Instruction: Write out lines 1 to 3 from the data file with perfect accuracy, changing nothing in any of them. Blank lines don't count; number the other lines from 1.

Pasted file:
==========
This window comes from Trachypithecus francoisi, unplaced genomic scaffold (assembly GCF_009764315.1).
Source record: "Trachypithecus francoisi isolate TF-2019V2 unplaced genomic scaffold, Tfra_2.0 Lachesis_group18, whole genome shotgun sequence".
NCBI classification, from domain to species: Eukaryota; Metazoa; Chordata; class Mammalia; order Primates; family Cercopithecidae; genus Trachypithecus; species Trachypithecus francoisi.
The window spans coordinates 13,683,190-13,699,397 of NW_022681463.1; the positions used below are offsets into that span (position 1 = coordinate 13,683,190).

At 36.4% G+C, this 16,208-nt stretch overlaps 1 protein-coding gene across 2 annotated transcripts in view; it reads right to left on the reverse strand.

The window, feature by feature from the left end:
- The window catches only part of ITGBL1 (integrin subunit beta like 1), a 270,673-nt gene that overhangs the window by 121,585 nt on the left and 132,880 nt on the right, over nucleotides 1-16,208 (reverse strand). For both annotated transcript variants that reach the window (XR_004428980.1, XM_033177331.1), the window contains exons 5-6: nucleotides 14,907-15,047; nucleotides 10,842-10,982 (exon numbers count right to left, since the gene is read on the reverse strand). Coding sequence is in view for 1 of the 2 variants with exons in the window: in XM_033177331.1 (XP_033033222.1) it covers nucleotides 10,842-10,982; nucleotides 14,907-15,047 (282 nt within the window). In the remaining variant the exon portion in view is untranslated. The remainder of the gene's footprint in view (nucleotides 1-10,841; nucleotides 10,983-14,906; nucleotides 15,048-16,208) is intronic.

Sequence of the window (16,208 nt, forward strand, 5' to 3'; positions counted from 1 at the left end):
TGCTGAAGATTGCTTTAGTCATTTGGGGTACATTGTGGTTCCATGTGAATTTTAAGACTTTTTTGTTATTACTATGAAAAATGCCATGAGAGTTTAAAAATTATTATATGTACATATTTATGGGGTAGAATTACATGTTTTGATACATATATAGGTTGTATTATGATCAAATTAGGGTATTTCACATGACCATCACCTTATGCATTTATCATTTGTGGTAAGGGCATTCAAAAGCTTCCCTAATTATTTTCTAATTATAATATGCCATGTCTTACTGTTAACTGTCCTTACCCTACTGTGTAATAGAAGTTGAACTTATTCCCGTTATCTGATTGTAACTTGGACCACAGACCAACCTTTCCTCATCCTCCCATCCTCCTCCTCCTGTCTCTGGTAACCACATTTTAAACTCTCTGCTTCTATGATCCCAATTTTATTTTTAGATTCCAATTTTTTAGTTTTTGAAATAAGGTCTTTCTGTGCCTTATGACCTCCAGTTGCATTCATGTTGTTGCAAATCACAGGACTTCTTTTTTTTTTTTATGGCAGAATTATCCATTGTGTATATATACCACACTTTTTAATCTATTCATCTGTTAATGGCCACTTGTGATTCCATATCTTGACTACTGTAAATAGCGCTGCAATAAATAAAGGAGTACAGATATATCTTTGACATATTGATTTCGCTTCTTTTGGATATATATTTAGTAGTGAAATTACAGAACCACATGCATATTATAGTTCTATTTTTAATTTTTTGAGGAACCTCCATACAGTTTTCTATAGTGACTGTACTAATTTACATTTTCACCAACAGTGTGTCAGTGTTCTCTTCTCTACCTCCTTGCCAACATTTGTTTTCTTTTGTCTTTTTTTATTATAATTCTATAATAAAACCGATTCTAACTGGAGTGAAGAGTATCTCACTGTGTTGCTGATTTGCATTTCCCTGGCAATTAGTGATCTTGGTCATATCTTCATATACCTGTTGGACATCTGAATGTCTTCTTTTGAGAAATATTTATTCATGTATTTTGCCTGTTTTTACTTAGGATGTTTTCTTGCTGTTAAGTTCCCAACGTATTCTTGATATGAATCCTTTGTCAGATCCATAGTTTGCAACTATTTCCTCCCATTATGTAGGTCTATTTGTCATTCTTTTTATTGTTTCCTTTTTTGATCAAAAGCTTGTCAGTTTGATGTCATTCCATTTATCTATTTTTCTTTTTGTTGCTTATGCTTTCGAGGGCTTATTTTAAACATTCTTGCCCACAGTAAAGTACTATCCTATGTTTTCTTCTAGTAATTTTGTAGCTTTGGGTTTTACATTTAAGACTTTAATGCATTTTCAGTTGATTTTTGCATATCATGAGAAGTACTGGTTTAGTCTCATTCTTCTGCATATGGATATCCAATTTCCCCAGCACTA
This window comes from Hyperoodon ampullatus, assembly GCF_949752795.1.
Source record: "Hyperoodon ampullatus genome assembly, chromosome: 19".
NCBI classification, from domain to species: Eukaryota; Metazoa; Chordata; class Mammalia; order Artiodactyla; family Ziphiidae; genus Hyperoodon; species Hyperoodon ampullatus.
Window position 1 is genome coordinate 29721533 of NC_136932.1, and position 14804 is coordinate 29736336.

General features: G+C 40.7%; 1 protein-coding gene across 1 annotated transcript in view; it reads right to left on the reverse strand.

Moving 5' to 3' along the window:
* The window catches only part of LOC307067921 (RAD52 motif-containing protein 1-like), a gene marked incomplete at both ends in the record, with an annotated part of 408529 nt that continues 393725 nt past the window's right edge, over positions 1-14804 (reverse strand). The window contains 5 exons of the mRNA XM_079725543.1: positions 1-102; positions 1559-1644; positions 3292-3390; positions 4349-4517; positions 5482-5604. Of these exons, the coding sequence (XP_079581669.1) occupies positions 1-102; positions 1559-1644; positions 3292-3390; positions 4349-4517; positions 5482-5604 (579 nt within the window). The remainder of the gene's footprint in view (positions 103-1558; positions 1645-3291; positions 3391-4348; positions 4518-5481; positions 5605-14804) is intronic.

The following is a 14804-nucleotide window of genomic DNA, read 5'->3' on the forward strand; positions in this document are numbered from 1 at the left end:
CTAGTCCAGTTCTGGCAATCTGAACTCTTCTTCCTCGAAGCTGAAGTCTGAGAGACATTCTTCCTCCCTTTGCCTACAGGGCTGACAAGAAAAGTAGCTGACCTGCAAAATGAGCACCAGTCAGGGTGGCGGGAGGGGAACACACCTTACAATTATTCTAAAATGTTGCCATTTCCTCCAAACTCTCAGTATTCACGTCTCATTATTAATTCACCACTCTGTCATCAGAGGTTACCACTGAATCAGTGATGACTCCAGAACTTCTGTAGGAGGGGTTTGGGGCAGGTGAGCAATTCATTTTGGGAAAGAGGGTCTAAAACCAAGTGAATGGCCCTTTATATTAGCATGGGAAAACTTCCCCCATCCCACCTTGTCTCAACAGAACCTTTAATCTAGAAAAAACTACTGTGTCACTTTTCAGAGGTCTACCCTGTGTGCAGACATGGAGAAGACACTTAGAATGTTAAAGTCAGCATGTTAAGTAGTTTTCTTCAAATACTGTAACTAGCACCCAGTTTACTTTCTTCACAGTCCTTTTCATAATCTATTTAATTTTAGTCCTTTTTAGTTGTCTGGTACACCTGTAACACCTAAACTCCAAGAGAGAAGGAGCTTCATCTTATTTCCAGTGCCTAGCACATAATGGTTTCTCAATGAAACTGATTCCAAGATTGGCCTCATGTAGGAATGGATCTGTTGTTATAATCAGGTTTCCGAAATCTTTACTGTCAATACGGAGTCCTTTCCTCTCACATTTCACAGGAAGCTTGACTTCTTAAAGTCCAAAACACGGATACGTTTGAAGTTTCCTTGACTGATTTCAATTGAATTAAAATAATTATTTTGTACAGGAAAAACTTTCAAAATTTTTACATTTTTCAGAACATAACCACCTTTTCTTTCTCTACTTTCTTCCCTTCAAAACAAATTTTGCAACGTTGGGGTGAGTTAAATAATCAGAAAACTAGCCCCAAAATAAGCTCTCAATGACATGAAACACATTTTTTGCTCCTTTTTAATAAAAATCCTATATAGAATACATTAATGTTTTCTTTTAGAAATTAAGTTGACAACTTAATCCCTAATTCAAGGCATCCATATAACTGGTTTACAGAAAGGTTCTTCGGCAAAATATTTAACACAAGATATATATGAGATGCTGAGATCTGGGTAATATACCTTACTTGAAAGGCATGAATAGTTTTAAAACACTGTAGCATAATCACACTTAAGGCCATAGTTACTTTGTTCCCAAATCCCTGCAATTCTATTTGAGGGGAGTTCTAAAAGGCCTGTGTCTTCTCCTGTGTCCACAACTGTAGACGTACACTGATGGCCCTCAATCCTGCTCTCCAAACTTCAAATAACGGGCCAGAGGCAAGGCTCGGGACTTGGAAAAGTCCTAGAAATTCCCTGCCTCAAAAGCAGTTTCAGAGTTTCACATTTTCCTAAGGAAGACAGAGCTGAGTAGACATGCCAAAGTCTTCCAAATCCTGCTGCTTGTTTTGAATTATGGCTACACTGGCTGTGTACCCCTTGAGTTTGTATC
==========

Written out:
This window comes from Trachypithecus francoisi, unplaced genomic scaffold (assembly GCF_009764315.1).
Source record: "Trachypithecus francoisi isolate TF-2019V2 unplaced genomic scaffold, Tfra_2.0 Lachesis_group18, whole genome shotgun sequence".
NCBI classification, from domain to species: Eukaryota; Metazoa; Chordata; class Mammalia; order Primates; family Cercopithecidae; genus Trachypithecus; species Trachypithecus francoisi.